Furthermore, the requirement that once an appeal is filed at the original court, the foreign judgment cannot be registered at the registering court may be prejudicial to the judgment creditor. What happens in a situation where an unscrupulous debtor in an attempt to forever deny the judgment creditor the fruits of his judgment files an appeal at the original jurisdiction and goes to sleep? What happens to the judgment creditor where the judgment debtor dissipates the res before outcome of the appeal at the original court? Is it not justiciable to preserve the res at the registering court pending the outcome of the appeal at the original jurisdiction? This is the reasoning behind the provisions of Section 1 (3) of the United Kingdom’s Act which provides that “a judgment shall be deemed to be final and conclusive notwithstanding that an appeal may be pending against it, or that it may still be subject to appeal, in the courts of the country of the original court”.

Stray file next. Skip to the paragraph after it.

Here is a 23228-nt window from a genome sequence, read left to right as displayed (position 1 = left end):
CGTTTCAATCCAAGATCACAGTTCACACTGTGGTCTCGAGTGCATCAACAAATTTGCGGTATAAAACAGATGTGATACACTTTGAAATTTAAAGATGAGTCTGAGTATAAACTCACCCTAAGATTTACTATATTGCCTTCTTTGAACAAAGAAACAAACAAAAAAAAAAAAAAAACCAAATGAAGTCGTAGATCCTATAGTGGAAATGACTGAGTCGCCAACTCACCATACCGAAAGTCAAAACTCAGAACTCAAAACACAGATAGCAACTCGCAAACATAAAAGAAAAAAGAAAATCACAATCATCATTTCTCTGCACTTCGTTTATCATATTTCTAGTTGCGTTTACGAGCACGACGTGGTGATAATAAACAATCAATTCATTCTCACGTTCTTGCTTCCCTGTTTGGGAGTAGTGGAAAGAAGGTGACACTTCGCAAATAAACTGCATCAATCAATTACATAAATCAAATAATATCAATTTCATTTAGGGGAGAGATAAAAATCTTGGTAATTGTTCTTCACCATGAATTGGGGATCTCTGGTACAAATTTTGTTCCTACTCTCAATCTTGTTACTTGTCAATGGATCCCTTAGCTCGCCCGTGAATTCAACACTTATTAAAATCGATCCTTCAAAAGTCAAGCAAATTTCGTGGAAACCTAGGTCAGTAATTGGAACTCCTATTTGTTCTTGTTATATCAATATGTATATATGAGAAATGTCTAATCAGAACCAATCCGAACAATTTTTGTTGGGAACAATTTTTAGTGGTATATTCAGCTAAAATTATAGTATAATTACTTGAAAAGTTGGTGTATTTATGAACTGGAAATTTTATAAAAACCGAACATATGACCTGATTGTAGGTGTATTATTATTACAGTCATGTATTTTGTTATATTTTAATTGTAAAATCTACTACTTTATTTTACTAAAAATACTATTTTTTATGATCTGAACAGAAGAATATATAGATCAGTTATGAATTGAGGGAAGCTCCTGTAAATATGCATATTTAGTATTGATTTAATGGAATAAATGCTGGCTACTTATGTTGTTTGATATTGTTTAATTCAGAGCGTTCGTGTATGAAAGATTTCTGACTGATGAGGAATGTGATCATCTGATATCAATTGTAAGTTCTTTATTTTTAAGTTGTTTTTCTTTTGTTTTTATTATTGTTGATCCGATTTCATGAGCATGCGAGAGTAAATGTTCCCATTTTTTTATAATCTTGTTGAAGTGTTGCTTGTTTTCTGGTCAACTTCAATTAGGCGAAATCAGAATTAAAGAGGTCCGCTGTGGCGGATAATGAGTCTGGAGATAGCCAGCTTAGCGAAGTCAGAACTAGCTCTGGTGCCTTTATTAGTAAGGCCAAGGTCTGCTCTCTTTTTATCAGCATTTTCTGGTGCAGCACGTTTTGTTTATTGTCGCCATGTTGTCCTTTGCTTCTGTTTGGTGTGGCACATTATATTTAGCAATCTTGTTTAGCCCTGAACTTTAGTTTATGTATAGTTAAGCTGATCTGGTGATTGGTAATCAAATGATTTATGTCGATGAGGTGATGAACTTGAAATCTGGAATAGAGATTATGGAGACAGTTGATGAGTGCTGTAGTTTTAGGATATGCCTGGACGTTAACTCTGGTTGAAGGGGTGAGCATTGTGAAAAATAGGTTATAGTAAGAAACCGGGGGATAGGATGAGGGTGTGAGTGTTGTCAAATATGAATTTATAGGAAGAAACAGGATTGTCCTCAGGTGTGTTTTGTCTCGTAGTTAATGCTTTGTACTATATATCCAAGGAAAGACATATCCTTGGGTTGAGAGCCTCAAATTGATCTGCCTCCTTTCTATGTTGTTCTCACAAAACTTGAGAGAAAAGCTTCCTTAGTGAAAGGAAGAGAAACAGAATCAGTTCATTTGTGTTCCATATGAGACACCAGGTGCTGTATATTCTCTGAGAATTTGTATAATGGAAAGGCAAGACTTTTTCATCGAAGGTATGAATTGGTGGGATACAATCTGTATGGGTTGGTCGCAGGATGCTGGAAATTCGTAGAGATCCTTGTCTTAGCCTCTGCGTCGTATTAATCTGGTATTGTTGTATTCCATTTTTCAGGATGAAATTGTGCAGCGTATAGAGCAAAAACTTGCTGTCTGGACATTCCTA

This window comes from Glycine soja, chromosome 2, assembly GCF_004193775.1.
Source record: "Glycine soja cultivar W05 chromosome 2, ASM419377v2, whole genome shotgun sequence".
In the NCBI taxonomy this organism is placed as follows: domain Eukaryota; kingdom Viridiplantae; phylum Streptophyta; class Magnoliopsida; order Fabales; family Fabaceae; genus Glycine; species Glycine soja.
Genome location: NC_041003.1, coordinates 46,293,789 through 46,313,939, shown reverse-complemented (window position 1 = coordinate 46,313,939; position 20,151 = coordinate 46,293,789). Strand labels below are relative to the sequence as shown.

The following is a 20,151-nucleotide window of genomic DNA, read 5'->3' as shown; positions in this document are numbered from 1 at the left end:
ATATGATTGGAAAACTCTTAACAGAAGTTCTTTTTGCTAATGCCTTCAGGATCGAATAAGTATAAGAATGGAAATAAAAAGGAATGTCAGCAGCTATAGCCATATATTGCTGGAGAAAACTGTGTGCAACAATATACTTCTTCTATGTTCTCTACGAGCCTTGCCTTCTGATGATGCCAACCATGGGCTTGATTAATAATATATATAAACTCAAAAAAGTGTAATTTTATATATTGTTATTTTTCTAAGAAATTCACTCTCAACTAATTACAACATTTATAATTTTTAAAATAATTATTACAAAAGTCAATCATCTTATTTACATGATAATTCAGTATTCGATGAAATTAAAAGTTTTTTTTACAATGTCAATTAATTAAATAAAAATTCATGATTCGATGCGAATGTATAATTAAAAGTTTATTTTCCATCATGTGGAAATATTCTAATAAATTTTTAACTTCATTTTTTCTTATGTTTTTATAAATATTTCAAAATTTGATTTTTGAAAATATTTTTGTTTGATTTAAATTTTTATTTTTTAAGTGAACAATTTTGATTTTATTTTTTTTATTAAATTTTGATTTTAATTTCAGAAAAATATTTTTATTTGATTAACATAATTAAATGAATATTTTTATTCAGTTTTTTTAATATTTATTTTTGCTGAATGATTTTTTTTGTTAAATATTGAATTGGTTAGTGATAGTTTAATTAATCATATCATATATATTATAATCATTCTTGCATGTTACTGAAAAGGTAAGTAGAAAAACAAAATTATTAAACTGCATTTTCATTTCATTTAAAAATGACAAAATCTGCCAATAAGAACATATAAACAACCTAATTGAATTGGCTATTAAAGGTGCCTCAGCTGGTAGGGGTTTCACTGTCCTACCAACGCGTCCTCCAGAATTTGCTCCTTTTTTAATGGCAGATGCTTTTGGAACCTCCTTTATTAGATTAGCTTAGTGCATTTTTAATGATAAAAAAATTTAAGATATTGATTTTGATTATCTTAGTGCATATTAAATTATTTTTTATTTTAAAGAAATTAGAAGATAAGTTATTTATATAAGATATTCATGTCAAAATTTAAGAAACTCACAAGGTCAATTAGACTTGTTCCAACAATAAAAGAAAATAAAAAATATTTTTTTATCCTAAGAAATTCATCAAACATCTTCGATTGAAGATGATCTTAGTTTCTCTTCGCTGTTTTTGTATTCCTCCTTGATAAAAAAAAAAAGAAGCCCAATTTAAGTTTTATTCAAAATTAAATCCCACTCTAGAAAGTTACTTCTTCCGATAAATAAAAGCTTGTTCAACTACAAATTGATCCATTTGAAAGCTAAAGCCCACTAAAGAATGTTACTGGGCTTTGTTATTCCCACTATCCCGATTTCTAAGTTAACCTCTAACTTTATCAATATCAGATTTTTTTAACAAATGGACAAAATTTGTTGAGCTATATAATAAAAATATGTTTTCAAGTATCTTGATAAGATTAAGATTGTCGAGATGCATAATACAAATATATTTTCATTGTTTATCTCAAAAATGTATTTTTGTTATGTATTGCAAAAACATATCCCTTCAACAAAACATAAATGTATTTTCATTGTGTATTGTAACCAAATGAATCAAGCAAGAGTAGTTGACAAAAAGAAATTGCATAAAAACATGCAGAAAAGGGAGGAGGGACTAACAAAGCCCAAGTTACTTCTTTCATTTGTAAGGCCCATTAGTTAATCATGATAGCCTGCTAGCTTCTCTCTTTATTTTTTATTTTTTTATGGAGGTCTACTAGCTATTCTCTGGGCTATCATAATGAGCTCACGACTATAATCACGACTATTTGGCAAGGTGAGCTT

In conclusion, there is a need for the lingering crisis on the law regulating enforcement of foreign judgment in Nigeria to be settled. The legal conditions for enforcement of foreign judgment have been interpreted too broadly to adequately protect the interest of foreign judgment creditors. Therefore, the law and rules should be amended to reflect modern realities. The Courts should be proactive in breaking new grounds and developing the jurisprudence on enforcement of foreign judgment in Nigeria in accordance with the essence of reciprocity of judgments. This will improve the prospects of Nigeria as a business destination and enhance the growth of her economy.